The tendency with request letters, I find, is to blindly try and answer them as soon as possible. Applicants immediately take a defensive position, without thinking at that stage that the request letter could be the set up for an A16(1) IRPA (failure to truthfully provided requested documents) or worse yet, an A40 IRPA (misrepresentation) refusal. Given the withdrawal of an application is unlikely to be granted after a PFL is issued and the leg work is all but done at that stage, it is as the request letter stage that clarifications need to be sought and legal arguments made.
Repeated errors in providing accurate information or misunderstanding request letters could later lead to further challenges arguing innocent misrepresentation or seeking discretion later on in the process.
Mistake 3: Not Keeping Adequate Records and Inconsistencies Between Applications
Visa Offices such as those in India (especially Delhi and Chandigarh) and China (Beijing) now utilize artificial intelligence tools that will be able to spot an inconsistency instantaneously.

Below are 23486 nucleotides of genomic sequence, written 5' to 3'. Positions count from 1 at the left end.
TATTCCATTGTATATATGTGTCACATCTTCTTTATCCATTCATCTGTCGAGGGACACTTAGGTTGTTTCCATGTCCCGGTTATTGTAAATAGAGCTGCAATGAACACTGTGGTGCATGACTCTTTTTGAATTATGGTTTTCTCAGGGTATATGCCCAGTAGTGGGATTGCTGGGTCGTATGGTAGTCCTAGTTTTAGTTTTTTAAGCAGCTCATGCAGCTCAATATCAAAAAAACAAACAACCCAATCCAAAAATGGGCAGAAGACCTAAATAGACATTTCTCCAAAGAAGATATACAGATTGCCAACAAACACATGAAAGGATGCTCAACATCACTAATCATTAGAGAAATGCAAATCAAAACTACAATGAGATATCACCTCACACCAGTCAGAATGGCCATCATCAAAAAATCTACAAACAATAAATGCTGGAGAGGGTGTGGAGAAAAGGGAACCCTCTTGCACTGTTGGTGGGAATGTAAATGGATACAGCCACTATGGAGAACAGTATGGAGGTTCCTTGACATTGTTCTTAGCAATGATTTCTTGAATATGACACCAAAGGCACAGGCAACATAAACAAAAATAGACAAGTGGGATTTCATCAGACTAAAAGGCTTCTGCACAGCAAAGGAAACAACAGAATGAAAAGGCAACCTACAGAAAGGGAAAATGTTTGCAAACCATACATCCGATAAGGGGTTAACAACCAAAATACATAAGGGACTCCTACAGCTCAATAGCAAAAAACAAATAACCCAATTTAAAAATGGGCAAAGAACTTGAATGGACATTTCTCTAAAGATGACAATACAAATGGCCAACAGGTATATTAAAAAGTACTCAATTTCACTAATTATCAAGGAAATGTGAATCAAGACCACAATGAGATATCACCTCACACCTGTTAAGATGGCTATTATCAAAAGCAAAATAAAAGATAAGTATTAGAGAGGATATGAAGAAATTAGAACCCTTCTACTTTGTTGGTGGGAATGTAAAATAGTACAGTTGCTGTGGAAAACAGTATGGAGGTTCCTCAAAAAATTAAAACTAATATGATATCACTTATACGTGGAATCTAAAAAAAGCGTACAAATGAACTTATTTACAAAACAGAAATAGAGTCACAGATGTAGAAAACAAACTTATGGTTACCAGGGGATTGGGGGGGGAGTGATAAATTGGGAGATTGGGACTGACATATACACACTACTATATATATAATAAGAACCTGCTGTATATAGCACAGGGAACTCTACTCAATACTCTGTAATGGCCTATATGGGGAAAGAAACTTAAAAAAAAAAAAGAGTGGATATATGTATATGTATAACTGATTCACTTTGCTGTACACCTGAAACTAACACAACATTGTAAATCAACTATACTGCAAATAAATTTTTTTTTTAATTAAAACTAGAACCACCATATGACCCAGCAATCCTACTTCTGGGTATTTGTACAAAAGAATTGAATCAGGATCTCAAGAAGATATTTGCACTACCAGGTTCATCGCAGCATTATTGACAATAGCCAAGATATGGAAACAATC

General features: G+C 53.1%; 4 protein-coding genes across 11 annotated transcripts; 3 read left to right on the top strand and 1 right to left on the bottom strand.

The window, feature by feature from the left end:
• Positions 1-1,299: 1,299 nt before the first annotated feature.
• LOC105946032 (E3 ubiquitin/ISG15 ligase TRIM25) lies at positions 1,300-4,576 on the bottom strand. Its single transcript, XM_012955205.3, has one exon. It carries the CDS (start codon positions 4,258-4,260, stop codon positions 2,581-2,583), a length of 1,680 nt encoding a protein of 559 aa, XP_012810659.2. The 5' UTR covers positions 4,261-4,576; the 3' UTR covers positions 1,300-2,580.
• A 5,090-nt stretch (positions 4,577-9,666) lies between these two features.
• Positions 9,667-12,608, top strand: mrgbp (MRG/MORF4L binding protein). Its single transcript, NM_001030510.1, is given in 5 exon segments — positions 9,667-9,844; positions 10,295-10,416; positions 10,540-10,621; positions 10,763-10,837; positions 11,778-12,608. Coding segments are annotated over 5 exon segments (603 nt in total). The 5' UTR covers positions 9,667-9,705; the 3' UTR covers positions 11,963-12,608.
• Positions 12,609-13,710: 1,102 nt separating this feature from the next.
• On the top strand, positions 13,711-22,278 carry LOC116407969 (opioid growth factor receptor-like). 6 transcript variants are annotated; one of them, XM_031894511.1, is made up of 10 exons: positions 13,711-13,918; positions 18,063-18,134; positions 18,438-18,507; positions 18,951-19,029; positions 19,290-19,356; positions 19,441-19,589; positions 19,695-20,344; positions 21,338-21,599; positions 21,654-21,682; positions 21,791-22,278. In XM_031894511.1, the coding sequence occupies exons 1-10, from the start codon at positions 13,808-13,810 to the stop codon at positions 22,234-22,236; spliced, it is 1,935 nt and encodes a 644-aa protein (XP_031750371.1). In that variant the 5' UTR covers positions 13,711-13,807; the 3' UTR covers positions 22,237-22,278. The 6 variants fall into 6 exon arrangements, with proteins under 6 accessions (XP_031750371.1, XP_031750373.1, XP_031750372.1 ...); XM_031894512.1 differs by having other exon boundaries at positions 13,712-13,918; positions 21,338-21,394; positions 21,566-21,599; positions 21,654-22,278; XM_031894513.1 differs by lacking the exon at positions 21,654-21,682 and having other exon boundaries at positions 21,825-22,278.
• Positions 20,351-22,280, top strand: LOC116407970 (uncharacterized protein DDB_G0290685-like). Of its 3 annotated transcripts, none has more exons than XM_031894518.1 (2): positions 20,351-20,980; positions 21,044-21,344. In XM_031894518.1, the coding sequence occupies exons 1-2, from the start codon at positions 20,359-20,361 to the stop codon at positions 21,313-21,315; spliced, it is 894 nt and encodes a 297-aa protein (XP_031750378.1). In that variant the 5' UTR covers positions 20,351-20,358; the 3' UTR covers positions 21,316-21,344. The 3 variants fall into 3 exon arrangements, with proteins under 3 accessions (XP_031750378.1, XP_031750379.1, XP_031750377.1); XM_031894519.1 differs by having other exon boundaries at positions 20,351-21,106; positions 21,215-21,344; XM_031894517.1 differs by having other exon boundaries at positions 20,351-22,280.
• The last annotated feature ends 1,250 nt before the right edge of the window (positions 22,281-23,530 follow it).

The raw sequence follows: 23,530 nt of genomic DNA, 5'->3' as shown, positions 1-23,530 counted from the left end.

Before submitting an application, if possible, compare your forms with previous forms submitted. Better yet, request or obtain (by access to information) a copy of all final forms before a representative submits any application for you.
Another discrepancy I see is with address history, travel history, and work history on forms. Where these do not align, and particularly when it comes to permanent residence applications that look into where work was performed and where the Applicant was located, and whether or not the claimed work matches with past records – this becomes ever so important. Virtual work or work through multiple client sites is becoming more popular, and failure to properly document this in respective applications may complicate things when permanent residence rolls around.
My New Approach: Focusing on Forms First, and then Attachments